Which Video Game Company Got Their Start Manufacturing Playing Cards?
The majority of modern video game companies got their start in the latter part of the 20th century with the rise in popularity of arcade gaming followed by console gaming. Nintendo, however, can trace its roots all the way back to the late 19th century. Long before they dreamed up monkeys throwing barrels and plumbers saving princesses, Nintendo was the leading supplier of playing cards in Japan.
In the fall of 1889, Fusajiro Yamauchi opened the doors of Nintendo Koppai. The company’s entire product line was comprised of handmade Hanafuda cards—Hanafuda, literally “flower cards”, are the Japanese equivalent of poker cards and used for a variety of games of strategy and chance. Yamauchi’s cards became so popular that he quickly expanded the company to meet the demand. Over the next century, Nintendo would grow to become the most popular playing card company in Japan.
By the mid 1960s, however, the market was waning and Nintendo was searching for new markets to break into. Hiroshi Yamauchi, Fusajiro’s great grandson and eventual successor, was conducting a tour of one of his factories when he saw a mechanical arm that one of the maintenance engineers had designed solely to entertain himself and the other engineers.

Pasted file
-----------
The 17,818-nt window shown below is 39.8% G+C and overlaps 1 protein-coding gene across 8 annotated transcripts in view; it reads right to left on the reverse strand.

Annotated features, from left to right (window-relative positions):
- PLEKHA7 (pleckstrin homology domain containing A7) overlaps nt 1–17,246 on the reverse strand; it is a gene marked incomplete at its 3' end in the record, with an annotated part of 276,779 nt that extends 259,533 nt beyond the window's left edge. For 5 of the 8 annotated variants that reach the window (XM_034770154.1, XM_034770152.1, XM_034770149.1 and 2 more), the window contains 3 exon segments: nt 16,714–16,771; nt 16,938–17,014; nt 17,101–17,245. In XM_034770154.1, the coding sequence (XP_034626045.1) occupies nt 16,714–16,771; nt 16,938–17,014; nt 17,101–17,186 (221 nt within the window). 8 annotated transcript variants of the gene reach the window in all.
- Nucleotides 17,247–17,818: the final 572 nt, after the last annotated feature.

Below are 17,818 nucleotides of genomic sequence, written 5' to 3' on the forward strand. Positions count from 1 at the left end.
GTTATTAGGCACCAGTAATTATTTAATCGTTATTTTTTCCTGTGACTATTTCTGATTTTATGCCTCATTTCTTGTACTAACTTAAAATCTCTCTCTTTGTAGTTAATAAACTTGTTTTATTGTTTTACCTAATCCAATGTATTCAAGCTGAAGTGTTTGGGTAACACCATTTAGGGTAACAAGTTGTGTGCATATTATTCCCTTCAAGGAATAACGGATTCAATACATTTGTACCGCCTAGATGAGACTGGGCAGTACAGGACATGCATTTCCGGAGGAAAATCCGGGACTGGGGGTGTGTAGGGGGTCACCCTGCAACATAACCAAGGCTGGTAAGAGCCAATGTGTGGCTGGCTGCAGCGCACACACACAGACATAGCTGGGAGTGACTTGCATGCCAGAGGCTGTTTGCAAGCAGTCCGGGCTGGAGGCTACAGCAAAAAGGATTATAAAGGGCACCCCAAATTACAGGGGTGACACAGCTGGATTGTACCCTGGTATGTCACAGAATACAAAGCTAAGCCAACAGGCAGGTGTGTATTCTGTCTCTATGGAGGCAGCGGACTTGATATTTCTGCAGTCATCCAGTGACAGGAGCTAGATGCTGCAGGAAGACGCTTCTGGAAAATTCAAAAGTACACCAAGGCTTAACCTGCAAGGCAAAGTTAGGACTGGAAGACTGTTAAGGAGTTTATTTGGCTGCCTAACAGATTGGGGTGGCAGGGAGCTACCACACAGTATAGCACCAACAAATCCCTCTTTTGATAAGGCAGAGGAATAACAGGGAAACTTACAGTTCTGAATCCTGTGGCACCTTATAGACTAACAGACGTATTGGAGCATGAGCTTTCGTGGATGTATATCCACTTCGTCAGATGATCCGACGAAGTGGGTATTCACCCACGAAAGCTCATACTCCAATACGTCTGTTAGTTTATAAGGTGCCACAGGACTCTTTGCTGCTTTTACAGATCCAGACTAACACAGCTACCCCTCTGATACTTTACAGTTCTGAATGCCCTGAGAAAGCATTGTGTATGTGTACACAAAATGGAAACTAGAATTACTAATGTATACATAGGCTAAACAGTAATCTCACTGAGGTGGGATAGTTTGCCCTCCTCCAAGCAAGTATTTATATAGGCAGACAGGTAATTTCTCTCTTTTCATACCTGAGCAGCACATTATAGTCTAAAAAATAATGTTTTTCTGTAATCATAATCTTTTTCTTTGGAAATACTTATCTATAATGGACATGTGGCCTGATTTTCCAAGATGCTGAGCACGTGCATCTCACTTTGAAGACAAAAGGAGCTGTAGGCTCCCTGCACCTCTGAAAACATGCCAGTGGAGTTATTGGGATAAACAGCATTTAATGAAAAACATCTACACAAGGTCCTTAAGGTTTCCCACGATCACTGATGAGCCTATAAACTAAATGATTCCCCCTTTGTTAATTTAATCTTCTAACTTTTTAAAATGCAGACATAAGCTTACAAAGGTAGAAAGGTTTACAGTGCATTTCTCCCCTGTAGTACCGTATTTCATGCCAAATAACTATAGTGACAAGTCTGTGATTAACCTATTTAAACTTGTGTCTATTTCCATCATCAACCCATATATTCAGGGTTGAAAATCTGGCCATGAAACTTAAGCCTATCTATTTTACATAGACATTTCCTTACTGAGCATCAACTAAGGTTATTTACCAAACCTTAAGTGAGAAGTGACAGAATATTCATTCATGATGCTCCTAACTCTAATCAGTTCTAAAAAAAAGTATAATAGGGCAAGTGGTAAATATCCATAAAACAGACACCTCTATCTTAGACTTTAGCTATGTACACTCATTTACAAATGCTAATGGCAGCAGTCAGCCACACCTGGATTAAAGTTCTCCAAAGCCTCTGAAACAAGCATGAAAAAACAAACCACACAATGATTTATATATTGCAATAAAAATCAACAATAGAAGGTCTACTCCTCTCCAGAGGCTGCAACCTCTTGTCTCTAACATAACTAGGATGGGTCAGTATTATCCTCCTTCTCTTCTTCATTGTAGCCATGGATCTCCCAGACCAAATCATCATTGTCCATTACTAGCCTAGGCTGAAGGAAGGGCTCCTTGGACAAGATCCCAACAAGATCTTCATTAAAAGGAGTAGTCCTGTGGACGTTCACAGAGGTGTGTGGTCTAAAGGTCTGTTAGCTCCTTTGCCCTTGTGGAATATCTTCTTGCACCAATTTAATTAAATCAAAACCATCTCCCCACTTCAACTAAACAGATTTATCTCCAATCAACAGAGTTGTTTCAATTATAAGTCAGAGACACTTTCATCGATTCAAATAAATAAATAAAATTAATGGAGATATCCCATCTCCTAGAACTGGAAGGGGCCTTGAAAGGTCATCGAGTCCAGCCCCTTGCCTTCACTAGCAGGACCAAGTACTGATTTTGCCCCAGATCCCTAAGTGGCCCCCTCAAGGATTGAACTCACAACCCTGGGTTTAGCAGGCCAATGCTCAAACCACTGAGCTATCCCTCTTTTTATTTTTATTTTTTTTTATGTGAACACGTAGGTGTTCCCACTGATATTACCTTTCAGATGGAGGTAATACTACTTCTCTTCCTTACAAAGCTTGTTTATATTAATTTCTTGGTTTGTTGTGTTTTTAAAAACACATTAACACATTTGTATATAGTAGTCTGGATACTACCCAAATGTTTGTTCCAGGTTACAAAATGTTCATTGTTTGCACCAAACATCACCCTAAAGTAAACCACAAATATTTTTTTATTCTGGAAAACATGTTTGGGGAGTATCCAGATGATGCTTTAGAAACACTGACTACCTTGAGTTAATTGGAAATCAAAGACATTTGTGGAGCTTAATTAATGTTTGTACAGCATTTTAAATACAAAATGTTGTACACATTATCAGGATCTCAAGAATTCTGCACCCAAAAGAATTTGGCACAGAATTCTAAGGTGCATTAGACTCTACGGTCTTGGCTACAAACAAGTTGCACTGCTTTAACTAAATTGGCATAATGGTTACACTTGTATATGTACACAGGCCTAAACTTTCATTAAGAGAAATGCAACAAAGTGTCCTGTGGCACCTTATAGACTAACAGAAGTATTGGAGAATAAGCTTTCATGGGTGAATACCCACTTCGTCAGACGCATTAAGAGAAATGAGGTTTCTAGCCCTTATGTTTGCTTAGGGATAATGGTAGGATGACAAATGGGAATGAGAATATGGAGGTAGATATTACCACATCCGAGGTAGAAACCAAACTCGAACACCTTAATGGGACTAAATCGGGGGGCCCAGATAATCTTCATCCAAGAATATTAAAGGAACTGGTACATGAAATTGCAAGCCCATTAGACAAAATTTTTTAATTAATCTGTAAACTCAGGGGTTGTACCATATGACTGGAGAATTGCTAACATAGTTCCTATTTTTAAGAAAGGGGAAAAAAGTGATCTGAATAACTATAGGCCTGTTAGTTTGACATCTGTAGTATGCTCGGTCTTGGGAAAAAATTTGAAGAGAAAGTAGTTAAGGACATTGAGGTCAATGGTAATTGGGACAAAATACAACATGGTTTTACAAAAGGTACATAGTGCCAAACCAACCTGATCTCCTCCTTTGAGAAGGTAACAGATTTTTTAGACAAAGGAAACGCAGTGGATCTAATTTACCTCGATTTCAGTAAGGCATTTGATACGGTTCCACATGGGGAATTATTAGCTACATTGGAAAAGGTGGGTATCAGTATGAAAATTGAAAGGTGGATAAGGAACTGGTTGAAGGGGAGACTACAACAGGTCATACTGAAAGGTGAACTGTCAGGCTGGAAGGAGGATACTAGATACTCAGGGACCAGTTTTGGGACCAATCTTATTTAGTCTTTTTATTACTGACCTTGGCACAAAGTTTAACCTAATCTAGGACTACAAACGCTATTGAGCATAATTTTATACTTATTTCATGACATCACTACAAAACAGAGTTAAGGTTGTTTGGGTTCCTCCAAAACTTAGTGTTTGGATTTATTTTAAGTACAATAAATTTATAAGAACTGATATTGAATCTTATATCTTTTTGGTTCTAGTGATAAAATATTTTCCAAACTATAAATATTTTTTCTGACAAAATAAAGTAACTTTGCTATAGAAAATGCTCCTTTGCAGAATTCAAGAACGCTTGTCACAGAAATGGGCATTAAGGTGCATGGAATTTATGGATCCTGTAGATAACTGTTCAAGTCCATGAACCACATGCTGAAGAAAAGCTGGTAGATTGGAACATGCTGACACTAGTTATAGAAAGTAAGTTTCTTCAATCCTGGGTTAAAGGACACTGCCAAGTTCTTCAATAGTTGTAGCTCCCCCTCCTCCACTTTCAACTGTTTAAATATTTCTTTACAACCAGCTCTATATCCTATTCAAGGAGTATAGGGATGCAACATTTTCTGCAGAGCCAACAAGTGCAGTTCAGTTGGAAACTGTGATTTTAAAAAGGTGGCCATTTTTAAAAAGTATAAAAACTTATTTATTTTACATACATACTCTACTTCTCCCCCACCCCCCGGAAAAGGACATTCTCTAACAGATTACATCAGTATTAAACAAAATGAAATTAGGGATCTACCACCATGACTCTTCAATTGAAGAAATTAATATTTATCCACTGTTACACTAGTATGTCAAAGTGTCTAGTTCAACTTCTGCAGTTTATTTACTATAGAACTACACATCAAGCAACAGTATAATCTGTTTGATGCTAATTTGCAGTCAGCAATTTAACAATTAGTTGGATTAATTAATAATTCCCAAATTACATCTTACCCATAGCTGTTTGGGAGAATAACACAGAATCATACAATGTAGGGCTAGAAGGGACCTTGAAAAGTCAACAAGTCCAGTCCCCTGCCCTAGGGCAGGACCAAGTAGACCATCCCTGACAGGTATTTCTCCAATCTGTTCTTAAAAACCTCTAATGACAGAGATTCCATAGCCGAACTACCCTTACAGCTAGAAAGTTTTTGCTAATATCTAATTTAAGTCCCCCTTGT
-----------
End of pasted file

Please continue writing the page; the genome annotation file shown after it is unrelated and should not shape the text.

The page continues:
Seeing the mechanical arm as a way to greatly expand into the fast-paced Japanese toy market, Yamauchi tasked the engineer, Gunpei Yokoi, with creating a mass market version in time for the Christmas rush. The toy, known as the “Ultra Hand”, was a huge success. With Yokoi transferred from maintenance and firmly ensconced in product development, Nintendo went on to develop all manner of mechanical and electronic toys.
In 1977, Nintendo hired Shigeru Miyamoto, unaware that this new and promising employee would go on to become one of the most iconic and influential game designers in the history of gaming. Together, Miyamoto and Yokoi were pivotal in leading the development of Nintendo’s burgeoning expansion into the video game market. After years of designing and testing, Nintendo released the Famicom (what Westerners would come to know as the Nintendo Entertainment System). Nintendo went on to sell nearly 62 million NES/Famicon units worldwide, laying the foundation for their future successes in the gaming industry.
Although Nintendo is now known as one of the leading console makers in the world, they’ve never abandoned their roots. For the last approximate 130 odd years, Nintendo has continually produced playing cards and, to this day, hosts a bridge tournament known as the “Nintendo Cup”.
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